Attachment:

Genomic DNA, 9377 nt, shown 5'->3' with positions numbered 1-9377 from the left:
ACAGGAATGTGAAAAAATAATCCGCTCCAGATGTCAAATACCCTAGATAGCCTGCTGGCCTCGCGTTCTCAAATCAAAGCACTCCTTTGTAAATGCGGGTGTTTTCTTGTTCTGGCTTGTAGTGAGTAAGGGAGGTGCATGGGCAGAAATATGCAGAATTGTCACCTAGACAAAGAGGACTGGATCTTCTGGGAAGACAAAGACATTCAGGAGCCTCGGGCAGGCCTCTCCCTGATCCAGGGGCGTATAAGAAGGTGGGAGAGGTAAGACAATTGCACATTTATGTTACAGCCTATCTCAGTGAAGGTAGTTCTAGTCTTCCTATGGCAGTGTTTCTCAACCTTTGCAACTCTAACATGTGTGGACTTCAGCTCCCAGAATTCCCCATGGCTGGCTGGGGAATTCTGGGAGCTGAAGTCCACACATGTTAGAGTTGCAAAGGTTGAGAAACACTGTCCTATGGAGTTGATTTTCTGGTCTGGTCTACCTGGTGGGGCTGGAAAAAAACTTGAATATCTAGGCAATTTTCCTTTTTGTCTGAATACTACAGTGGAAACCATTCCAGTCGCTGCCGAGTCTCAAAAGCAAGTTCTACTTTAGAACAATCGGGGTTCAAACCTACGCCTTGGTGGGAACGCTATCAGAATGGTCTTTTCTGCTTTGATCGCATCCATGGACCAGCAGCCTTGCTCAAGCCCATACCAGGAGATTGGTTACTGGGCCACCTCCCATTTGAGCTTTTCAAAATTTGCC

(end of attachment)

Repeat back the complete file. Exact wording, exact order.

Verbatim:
Genomic DNA, 9377 nt, shown 5'->3' with positions numbered 1-9377 from the left:
ACAGGAATGTGAAAAAATAATCCGCTCCAGATGTCAAATACCCTAGATAGCCTGCTGGCCTCGCGTTCTCAAATCAAAGCACTCCTTTGTAAATGCGGGTGTTTTCTTGTTCTGGCTTGTAGTGAGTAAGGGAGGTGCATGGGCAGAAATATGCAGAATTGTCACCTAGACAAAGAGGACTGGATCTTCTGGGAAGACAAAGACATTCAGGAGCCTCGGGCAGGCCTCTCCCTGATCCAGGGGCGTATAAGAAGGTGGGAGAGGTAAGACAATTGCACATTTATGTTACAGCCTATCTCAGTGAAGGTAGTTCTAGTCTTCCTATGGCAGTGTTTCTCAACCTTTGCAACTCTAACATGTGTGGACTTCAGCTCCCAGAATTCCCCATGGCTGGCTGGGGAATTCTGGGAGCTGAAGTCCACACATGTTAGAGTTGCAAAGGTTGAGAAACACTGTCCTATGGAGTTGATTTTCTGGTCTGGTCTACCTGGTGGGGCTGGAAAAAAACTTGAATATCTAGGCAATTTTCCTTTTTGTCTGAATACTACAGTGGAAACCATTCCAGTCGCTGCCGAGTCTCAAAAGCAAGTTCTACTTTAGAACAATCGGGGTTCAAACCTACGCCTTGGTGGGAACGCTATCAGAATGGTCTTTTCTGCTTTGATCGCATCCATGGACCAGCAGCCTTGCTCAAGCCCATACCAGGAGATTGGTTACTGGGCCACCTCCCATTTGAGCTTTTCAAAATTTGCC